Does Man Truly Have Free Will?

Throughout the ages, man has grappled with the philosophical issue of free will. Those that believe that G-d created and runs the world have further complications with this issue.  While some believe that G-d gave man the power of self-determination, some feel that such an unfettered power resting within man diminishes G-d’s sovereignty and omnipotent divinity.

In the past, we have discussed the Newtonian physics concepts, which generally provide that once an object is placed in motion, the results are somewhat deterministic.  Therefore, an individual who subscribes to this concept would view the future of the universe as inevitably bound and dictated by prior actions within the history of the universe.

The Greek Philosopher Chrysippus of Soli summarized this view as follows:

"Everything that happens is followed by something else which depends on it by causal necessity. Likewise, everything that happens is preceded by something with which it is causally connected. For nothing exists or has come into being in the cosmos without a cause. The universe will be disrupted and disintegrate into pieces and cease to be a unity functioning as a single system, if any uncaused movement is introduced into it."

However, as we have also pointed out in the past, Albert Einstein stated: “During the second half of the nineteenth century new and revolutionary ideas were introduced into physics; they opened the way to a new philosophical view, differing from the mechanical one.”


I would like to present a bit of a different, bifurcated, paradigm, to which I have come about through the new science of socionomics.  The socionomic hypothesis proposes that social mood determines the character of social events. Through biologically based impulses originated within the human brain stem, patterns in social mood have been identified which adhere to Fibonacci mathematics.

As Robert Prechter has written:

This patterning of social mood creates a sociological imperative that mightily guides and influences the character of individual and social behavior.  The resulting human actions, in turn, cause the trends and events of history.  The overall process may be termed historical impulsion.  As opposed to the traditional mechanistic models of aggregate behavior that are based upon presumptions of multiple exogenous causes and ultimate effects, socionomics recognizes that patterns of aggregate human behavior are endogenous, self-causing, self-regulating, self-reinforcing, and, to a far greater degree than has heretofore been imagined, predictable.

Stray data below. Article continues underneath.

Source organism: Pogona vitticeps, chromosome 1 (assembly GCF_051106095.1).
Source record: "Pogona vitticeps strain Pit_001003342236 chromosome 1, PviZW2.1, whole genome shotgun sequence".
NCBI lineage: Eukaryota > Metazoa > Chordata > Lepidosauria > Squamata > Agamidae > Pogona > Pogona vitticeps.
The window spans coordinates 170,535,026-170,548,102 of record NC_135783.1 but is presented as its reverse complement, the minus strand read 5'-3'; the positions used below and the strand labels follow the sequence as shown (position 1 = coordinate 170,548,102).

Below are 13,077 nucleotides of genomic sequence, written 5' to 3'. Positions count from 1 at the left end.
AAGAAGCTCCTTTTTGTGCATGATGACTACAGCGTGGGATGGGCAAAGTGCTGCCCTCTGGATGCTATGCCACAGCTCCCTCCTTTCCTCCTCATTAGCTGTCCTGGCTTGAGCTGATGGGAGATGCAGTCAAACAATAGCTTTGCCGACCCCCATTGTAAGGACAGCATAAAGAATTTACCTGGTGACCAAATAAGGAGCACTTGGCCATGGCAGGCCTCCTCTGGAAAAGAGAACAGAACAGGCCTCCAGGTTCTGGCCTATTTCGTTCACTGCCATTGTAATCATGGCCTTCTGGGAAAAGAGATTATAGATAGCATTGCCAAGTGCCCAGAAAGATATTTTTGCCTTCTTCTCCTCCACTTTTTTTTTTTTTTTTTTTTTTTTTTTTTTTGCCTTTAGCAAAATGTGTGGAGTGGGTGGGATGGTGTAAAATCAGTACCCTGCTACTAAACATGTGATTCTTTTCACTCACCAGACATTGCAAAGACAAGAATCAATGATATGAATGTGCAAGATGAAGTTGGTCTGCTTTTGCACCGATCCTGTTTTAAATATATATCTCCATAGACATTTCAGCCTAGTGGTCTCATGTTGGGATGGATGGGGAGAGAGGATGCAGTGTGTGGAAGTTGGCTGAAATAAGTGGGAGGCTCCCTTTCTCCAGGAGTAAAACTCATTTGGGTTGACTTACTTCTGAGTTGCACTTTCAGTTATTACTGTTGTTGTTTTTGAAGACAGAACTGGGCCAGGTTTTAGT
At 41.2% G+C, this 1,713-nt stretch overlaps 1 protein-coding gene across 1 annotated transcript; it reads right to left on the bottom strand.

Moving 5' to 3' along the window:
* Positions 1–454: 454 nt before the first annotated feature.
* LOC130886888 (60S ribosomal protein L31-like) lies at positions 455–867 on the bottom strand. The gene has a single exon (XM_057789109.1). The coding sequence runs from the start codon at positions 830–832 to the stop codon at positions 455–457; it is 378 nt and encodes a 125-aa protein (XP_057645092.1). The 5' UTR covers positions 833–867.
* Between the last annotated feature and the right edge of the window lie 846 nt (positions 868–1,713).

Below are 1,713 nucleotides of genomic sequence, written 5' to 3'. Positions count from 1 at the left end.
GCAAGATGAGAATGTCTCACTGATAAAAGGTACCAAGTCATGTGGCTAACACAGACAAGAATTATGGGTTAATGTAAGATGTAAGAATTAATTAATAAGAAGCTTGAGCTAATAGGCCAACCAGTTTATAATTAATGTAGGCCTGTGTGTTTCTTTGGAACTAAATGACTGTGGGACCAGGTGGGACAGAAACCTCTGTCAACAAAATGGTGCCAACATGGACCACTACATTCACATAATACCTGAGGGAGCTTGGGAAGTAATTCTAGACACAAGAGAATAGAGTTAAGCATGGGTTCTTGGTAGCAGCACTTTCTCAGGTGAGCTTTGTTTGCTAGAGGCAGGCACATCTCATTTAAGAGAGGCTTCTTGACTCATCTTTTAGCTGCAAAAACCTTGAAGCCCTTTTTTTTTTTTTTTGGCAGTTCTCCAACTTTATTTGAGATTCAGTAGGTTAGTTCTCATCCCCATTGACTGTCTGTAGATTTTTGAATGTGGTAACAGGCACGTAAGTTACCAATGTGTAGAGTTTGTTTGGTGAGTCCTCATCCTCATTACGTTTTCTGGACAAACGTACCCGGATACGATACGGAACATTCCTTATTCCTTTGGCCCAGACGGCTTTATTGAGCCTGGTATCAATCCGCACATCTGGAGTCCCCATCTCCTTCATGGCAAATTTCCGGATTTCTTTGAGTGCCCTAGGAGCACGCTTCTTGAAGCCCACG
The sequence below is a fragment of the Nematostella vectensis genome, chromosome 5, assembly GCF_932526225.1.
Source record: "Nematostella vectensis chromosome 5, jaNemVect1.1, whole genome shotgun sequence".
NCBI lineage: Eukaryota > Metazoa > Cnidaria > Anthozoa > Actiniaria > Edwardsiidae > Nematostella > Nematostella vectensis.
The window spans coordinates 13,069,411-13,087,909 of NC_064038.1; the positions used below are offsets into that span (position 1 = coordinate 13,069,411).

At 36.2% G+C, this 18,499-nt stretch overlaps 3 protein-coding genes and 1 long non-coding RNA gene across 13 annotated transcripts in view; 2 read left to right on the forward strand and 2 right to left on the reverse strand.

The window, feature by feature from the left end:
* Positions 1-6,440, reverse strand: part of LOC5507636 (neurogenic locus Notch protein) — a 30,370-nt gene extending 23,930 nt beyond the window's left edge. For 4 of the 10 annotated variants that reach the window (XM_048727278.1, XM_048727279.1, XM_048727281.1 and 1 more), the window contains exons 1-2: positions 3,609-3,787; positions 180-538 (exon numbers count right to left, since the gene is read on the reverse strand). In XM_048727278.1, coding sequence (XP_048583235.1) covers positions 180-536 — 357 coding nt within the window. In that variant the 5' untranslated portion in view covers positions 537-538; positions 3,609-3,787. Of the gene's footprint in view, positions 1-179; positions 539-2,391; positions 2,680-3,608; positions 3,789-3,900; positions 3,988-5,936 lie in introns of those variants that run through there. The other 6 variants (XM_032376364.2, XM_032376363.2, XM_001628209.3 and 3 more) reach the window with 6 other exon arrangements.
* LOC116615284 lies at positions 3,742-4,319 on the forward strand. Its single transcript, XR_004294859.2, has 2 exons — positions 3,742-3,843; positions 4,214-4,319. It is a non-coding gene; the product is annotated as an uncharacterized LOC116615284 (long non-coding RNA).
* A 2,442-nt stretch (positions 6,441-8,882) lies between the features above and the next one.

Phi – The Building Block of the World

In 1228, Leonardo Fibonacci da Pisa published his monumental work entitled Liber Abaci, in which he “rediscovered” what is commonly known today as the Fibonacci sequence of numbers:  1, 1, 2, 3, 5, 8, 13, 21, 34, 55, 89, 144, etc.  Within this sequence, each higher number is the sum of the prior two numbers, and the ratio of any two consecutive numbers approximates 1.618 or its inverse, .618.  The higher you move through the sequence, the closer you move towards the 1.618/.618 relationship. This .618 number has been referred to as the “Golden Mean” throughout history.  We also refer to this number as Phi.

Phi is a number which, as we stated before, exhibits many unusual mathematical properties, and is also the solution to a quadratic equation. These concepts have been understood by Plato, Pythagoras, Bernoulli, Da Vinci and Newton. Historic structures have been built by architects of famous Greek structures, such as the Parthenon, based upon the concept of Phi, and even as far back as the architects of the Great Pyramid of Giza in Egypt, who recorded their knowledge of Phi as the building block for all man nearly 5,000 years ago.

What makes Phi even more unusual is that it can be derived in many ways and is exhibited in relationships throughout the universe, such as proportions within the human body, plants, DNA, the solar system, music, population growth, and the stock market.  Phi is the one underlying constant throughout all of nature and governs all the laws within nature. In fact, the greatest minds of history, such as Pathagorus, Plato, and Kepler, all felt that Phi was the key to the secrets of the universe.